The forms authorities believed may have been stolen en masse, known as Standard Form 86, require applicants to fill out deeply personal information about mental illnesses, drug and alcohol use, past arrests and bankruptcies. They also require the listing of contacts and relatives, potentially exposing any foreign relatives of U.S. intelligence employees to coercion. Both the applicant’s Social Security number and that of his or her cohabitant is required.

How many millions of Americans serving their country does this place at risk?

Under a Republican president, this newest administration scandal would have been front-page, round-the-clock news, with the most sinister of motives ascribed to them, probably for many days running. But as of Friday morning, The Washington Post had relegated coverage of this story to page A14, and several other news outlets began covering the story by simply reposting an AP article to their own websites.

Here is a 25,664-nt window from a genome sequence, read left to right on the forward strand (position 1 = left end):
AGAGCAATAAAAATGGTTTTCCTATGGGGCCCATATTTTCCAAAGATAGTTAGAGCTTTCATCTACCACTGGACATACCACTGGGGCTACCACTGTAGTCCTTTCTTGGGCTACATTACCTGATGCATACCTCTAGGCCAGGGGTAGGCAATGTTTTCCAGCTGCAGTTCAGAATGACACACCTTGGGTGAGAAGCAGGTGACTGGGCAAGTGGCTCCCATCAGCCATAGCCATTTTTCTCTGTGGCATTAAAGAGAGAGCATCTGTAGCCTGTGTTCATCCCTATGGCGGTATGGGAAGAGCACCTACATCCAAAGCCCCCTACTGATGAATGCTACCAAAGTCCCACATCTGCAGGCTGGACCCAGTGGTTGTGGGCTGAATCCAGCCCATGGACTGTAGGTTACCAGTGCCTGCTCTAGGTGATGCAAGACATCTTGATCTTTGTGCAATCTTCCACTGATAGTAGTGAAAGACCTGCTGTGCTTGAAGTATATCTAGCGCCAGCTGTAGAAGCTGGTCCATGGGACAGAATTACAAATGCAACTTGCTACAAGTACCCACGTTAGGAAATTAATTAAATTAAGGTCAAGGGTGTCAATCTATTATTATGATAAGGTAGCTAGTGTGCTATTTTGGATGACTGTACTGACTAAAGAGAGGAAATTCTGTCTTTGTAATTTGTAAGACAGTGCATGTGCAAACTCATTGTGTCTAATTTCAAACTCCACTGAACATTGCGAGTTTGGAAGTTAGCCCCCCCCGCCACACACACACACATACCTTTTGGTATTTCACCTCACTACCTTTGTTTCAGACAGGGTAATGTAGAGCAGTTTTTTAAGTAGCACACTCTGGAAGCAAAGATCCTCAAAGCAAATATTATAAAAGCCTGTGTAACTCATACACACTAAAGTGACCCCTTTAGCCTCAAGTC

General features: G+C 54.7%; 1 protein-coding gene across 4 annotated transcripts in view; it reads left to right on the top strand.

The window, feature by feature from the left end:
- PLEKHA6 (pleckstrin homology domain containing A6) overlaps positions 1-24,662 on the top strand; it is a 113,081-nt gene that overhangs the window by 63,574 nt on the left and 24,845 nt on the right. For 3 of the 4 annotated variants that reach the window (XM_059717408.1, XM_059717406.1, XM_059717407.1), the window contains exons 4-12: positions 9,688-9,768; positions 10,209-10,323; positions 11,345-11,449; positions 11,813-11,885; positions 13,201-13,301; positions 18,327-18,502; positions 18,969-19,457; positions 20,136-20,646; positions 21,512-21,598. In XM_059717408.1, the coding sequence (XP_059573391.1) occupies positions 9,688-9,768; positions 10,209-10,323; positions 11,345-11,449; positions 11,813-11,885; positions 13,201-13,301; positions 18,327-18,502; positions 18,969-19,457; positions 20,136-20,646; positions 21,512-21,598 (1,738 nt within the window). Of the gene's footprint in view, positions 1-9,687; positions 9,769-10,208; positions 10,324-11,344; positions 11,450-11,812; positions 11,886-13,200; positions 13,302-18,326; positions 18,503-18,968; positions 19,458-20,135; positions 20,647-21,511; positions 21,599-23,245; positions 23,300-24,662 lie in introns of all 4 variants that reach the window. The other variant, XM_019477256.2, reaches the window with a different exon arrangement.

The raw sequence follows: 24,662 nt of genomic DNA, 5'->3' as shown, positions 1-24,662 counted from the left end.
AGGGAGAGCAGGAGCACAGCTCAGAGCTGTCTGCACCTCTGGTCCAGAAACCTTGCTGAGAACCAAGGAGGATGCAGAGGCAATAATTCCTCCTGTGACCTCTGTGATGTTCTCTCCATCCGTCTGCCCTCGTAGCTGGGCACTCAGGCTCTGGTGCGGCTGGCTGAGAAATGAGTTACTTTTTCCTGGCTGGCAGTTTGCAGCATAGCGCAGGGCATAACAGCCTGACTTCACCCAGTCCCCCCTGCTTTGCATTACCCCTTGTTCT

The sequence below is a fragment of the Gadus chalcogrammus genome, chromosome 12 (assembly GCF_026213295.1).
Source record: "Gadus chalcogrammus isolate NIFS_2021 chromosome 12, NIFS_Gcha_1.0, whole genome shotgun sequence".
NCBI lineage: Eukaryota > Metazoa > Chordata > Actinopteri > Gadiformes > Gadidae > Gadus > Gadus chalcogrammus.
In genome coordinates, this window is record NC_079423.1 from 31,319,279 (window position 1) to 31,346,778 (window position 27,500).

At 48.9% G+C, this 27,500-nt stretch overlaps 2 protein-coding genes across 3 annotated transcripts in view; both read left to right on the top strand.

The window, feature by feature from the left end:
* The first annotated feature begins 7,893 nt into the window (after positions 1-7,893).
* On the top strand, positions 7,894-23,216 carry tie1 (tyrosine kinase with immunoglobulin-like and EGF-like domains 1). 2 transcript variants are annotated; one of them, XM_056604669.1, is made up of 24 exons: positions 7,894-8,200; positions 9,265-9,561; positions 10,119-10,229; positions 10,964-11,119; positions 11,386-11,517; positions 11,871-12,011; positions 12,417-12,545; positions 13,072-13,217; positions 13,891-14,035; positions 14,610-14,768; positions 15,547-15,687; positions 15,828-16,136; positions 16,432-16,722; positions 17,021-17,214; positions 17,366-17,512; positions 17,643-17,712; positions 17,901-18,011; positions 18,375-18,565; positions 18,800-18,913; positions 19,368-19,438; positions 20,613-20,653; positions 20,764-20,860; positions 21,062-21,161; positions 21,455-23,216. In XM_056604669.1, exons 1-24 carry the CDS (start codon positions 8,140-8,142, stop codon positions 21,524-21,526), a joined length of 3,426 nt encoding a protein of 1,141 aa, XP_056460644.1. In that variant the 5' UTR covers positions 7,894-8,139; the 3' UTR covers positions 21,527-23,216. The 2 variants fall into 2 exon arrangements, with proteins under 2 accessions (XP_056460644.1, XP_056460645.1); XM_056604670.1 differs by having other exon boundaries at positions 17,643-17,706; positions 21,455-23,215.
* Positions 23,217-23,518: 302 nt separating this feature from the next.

Television news has been dominated by stories of two escaped convicts, a local head of the NAACP who falsely represented herself as African American, and the reset, or re-launch, of Hillary Clinton’s presidential campaign.

Where are the talking heads, the pundits in the media, calling for President Obama—not agencies, not government bureaucrats, but President Obama—to show more care in protecting American citizens against cyberattacks? Such attacks violate our privacy and leave each of us open to hacking, blackmail, and targeting by China, which has been connected in most reports to the breaches.